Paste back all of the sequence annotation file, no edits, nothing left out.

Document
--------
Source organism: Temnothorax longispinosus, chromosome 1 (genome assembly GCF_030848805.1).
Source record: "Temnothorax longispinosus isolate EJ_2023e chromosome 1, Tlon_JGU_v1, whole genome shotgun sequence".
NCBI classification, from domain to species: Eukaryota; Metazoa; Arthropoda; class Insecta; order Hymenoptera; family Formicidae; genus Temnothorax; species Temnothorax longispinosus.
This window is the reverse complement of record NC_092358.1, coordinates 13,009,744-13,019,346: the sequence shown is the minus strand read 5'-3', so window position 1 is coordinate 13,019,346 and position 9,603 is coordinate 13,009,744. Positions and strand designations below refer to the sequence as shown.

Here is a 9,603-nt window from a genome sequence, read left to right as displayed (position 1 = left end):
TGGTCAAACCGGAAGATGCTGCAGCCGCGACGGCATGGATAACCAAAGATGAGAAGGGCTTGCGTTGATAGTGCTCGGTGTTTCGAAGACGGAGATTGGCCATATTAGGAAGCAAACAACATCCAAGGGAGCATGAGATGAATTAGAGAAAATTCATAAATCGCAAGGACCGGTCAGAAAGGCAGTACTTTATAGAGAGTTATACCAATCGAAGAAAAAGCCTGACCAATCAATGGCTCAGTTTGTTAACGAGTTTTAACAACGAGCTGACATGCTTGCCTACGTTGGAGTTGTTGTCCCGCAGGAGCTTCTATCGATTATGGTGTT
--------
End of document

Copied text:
Source organism: Temnothorax longispinosus, chromosome 1 (genome assembly GCF_030848805.1).
Source record: "Temnothorax longispinosus isolate EJ_2023e chromosome 1, Tlon_JGU_v1, whole genome shotgun sequence".
NCBI classification, from domain to species: Eukaryota; Metazoa; Arthropoda; class Insecta; order Hymenoptera; family Formicidae; genus Temnothorax; species Temnothorax longispinosus.
This window is the reverse complement of record NC_092358.1, coordinates 13,009,744-13,019,346: the sequence shown is the minus strand read 5'-3', so window position 1 is coordinate 13,019,346 and position 9,603 is coordinate 13,009,744. Positions and strand designations below refer to the sequence as shown.

Here is a 9,603-nt window from a genome sequence, read left to right as displayed (position 1 = left end):
TGGTCAAACCGGAAGATGCTGCAGCCGCGACGGCATGGATAACCAAAGATGAGAAGGGCTTGCGTTGATAGTGCTCGGTGTTTCGAAGACGGAGATTGGCCATATTAGGAAGCAAACAACATCCAAGGGAGCATGAGATGAATTAGAGAAAATTCATAAATCGCAAGGACCGGTCAGAAAGGCAGTACTTTATAGAGAGTTATACCAATCGAAGAAAAAGCCTGACCAATCAATGGCTCAGTTTGTTAACGAGTTTTAACAACGAGCTGACATGCTTGCCTACGTTGGAGTTGTTGTCCCGCAGGAGCTTCTATCGATTATGGTGTT